This harassment is motivated by the administration, which causes an inmate to accumulate a record of minor offenses against him. This record is then used to rationalize not giving parole. Other kinds of harassment include prolongation of prison time (which indeterminate sentencing permits), denial of early parole dates, denial of good time, and continuous solitary confinement. These policies add to the tension, and tension adds to the division of prisoners against each other. The idea behind “divide and conquer” is, that if oppressed peoples can be made to fight each other through administrative pressure, then they will have neither the time nor the energy to fight their real oppressors.
— Charles Wise-Bey
My name is Christopher Dominico. My experience with behavior modification and my awareness of its uses started in the spring of 1971 at Walpole State Prison.
That year, the educational program at Walpole—what little there was—included two college-level courses through what was then called the STEP program. One of these courses was on behaviorism, and dealt mostly with B.F. Skinner and his ideas of human control. My perception of the environment I was living in began to change.
I was never one to attend counseling at the prison, but some men do. Counseling, to me, was something one did with friends and not with some paid state official. These counselors appeared harmless before my course, now their actions seemed questionable. They were helping men adapt to the prison environment. Prison is not a normal environment, people are supposed to have problems here. If the counselors help people adapt to an abnormal environment, I realized, then they must be helping them to become abnormal. It is with this awareness that I recount the following.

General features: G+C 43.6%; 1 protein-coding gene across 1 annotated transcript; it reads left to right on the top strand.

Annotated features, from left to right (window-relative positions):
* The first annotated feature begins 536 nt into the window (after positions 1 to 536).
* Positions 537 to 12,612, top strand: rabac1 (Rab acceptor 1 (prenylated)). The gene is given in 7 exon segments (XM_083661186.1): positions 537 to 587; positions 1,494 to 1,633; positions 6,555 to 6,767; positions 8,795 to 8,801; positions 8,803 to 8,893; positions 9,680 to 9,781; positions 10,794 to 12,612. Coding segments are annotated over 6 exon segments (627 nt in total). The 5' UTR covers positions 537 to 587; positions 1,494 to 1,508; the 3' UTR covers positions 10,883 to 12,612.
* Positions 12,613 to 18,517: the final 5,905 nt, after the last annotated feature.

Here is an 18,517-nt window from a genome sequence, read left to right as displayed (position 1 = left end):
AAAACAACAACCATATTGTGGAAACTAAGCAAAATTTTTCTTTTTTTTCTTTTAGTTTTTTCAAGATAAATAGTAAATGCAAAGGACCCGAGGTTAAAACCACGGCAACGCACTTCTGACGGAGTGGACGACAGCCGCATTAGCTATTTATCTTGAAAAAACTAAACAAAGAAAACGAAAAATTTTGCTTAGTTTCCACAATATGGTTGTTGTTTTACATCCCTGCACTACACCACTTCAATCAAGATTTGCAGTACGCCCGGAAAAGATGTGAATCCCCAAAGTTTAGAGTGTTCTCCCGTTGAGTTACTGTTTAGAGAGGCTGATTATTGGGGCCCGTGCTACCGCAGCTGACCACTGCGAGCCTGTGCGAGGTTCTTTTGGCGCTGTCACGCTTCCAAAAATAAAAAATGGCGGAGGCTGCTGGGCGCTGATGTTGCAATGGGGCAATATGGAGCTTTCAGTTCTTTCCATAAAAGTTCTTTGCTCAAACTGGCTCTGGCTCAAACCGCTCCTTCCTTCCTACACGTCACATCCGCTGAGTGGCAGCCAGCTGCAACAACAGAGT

Walpole Prison is divided into two sections at the center of the main corridor by a control center. The control center contains the dials and switches that operate doors, intercoms and hidden microphones. The guards who adjust these dials sit behind glass windows, staring at anyone who goes by. On one side of the control center is the Maximum Security section, on the other is the Minimum section. The cell construction and the amount of administrative surveillance is the distinguishing difference between the two sections. In the Maximum section, cell doors are a grid iron electronically controlled screen. Every action of a man in one of these cells can be observed from various windows wiich face the tiers of the cells. Prisoners in the Minimum section have full metal plates, with small windows, for doors. A guard must walk to the door and look in to view the convict’s actions. Minimum section prisoners have windows at the back of their cells. Maximum section prisoners do not have windows; it’s hard to breathe.
New men coming into the prison are first housed in the Maximum section. They remain there for about eight months—and are then allowed to move their residence across the prison to the Minimum section provided there have not been disciplinary reports filed against them. These are reports on a resident’s actions which are termed administratively undisciplined, like a smoker’s cough.
In 1972, Raymond Porelle was appointed superintendent at Walpole, ” …amid unrest and turmoil” according to the Herald American. He was to be Massachusetts’ answer to the prisoners’ pleas for their civil rights. His role was to initiate changes designed to curb and manipulate prisoners’ attitudes and priorities. These changes were intended to replace the prisoners’ awareness of their violated civil rights, and their actions to remedy this situation, with a new priority—day-to-day survival.